The Associated Press surveyed 1,045 adults at the end of January with questions about the current controversies connected to same-sex marriage. They discovered that while Americans do (narrowly) support legal recognition for same-sex marriage, they do not believe the government should require businesses to have to support them with goods or services:
David Kenney, a self-employed Catholic from Novi, Michigan, said he's fine with same-sex marriage being legal. He's among the 57 percent of Americans who said wedding-related businesses — such as florists — should be allowed to refuse service if they have an objection rooted in their religion.
"Why make an issue out of one florist when there are probably thousands of florists?" asked Kenney, 59. "The gay community wants people to understand their position, but at the same time, they don't want to understand other people's religious convictions. It's a two-way street."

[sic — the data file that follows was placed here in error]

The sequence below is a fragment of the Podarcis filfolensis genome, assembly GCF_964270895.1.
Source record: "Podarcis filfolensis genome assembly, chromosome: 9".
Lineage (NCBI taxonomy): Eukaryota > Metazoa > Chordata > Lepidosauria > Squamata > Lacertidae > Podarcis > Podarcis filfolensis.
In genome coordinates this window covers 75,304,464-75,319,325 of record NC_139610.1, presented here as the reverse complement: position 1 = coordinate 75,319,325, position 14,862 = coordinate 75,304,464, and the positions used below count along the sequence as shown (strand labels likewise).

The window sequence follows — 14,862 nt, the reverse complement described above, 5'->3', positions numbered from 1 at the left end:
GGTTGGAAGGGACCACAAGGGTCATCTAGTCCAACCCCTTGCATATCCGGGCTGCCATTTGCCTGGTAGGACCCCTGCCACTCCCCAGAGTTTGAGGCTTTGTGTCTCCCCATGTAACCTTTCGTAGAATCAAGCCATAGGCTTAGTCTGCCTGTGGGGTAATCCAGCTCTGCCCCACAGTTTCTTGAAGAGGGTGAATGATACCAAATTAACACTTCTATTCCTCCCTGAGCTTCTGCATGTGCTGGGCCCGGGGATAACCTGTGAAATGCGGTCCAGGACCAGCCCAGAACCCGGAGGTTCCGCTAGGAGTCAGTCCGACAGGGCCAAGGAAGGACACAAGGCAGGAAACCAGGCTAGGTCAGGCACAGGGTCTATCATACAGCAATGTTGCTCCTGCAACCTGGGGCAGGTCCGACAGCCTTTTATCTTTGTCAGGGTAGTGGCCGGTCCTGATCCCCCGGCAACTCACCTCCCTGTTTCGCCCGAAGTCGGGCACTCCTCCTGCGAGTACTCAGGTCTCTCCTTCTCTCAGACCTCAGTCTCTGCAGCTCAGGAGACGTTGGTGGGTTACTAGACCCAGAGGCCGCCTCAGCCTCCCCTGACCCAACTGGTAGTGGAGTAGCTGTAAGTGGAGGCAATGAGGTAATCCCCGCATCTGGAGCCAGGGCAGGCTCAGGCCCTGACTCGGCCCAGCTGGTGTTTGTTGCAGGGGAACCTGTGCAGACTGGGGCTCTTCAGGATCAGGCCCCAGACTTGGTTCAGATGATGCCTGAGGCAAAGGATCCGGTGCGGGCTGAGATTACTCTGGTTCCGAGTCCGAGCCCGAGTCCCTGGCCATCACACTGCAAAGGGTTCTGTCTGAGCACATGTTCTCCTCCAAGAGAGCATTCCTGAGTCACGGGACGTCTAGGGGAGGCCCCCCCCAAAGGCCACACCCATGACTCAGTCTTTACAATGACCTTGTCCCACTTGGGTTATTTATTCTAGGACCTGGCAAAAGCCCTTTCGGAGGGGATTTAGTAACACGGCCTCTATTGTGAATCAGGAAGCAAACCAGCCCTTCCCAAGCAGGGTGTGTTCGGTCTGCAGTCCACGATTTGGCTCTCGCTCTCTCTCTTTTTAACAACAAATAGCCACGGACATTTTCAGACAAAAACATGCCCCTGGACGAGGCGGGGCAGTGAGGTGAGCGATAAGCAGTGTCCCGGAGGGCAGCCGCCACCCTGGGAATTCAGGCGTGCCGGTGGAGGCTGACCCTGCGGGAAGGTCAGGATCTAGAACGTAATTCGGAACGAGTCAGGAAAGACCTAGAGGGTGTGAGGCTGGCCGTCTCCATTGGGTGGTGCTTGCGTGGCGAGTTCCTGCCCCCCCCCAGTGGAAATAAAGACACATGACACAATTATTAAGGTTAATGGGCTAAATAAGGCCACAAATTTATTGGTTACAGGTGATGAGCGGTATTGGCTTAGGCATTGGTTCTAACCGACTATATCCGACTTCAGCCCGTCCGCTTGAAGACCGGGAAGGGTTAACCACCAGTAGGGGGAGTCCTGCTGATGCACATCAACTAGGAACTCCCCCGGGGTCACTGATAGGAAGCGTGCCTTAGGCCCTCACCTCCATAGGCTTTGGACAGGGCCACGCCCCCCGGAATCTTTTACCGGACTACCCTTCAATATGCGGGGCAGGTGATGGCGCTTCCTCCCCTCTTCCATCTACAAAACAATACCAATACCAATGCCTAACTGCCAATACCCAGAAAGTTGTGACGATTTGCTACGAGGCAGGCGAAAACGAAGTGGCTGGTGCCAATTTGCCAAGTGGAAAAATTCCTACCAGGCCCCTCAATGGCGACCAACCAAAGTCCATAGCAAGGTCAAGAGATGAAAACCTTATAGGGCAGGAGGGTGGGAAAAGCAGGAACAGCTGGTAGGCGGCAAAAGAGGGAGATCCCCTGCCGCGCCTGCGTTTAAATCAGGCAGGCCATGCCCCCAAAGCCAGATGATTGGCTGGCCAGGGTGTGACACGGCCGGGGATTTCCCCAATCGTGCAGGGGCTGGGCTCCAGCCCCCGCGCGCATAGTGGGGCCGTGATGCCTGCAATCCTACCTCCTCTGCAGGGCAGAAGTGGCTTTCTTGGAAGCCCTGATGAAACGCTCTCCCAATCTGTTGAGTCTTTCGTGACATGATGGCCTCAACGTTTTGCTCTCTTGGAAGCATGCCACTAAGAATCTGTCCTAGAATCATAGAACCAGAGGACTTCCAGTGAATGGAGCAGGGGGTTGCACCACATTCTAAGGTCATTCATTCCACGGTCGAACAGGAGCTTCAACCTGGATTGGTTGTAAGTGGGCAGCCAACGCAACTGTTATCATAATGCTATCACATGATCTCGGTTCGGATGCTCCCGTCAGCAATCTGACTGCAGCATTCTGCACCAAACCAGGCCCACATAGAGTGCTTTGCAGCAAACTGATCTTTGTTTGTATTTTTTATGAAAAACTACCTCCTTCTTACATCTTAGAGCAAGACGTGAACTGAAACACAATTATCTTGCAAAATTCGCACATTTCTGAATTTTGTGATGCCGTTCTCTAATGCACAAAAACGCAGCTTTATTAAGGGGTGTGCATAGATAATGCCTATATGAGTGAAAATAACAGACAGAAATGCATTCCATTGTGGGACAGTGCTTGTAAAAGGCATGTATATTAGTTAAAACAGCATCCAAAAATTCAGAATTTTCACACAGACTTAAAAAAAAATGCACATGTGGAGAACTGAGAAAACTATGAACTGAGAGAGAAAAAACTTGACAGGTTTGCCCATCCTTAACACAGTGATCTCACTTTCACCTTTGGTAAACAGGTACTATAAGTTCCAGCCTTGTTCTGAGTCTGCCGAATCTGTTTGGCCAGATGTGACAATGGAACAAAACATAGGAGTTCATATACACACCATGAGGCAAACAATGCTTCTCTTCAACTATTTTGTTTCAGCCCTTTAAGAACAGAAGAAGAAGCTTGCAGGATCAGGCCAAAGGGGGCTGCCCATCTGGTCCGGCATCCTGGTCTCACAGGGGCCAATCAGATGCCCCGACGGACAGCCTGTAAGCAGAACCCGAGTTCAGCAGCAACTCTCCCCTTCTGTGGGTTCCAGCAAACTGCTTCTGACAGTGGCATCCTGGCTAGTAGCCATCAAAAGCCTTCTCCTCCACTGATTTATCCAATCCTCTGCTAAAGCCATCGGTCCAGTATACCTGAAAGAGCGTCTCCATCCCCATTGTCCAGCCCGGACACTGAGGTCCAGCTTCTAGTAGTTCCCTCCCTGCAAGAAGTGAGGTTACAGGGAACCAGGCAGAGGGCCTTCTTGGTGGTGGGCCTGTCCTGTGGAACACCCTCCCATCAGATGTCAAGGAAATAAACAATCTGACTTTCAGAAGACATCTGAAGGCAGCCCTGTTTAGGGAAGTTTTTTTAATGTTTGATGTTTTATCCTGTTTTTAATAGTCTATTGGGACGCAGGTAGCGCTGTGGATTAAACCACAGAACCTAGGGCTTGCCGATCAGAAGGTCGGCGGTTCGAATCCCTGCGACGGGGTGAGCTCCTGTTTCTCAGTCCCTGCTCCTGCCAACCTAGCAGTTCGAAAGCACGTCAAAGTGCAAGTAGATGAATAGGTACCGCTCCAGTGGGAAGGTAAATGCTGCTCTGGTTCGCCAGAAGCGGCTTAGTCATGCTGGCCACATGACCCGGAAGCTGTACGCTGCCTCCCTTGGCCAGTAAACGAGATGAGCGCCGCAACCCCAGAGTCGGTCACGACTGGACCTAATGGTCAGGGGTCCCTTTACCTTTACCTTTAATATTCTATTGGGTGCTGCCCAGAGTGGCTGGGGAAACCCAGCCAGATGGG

Kenney isn't alone. About a quarter of those who favor legal same-sex marriage also favor religious exemptions for those who issue marriage licenses, the poll finds, and a third say wedding-related businesses should be allowed to refuse service.
Geri Rice, who lives near San Francisco and works in law firm management, strongly favors gay marriage. She's torn about whether a public official with religious objections should be exempt from issuing a license but says she believes that business owners should be allowed to tell somebody no thanks.
"I don't like it," Rice said, "but I think they have the right."
I'm guessing that those who support gay marriage recognition but would also allow government officials to opt out of granting marriage licenses to gay couples are assuming that there would be other officials to step in to handle it or an alternative way of legally certifying those marriages.
View the poll results (which also cover opinions on abortion) here (pdf).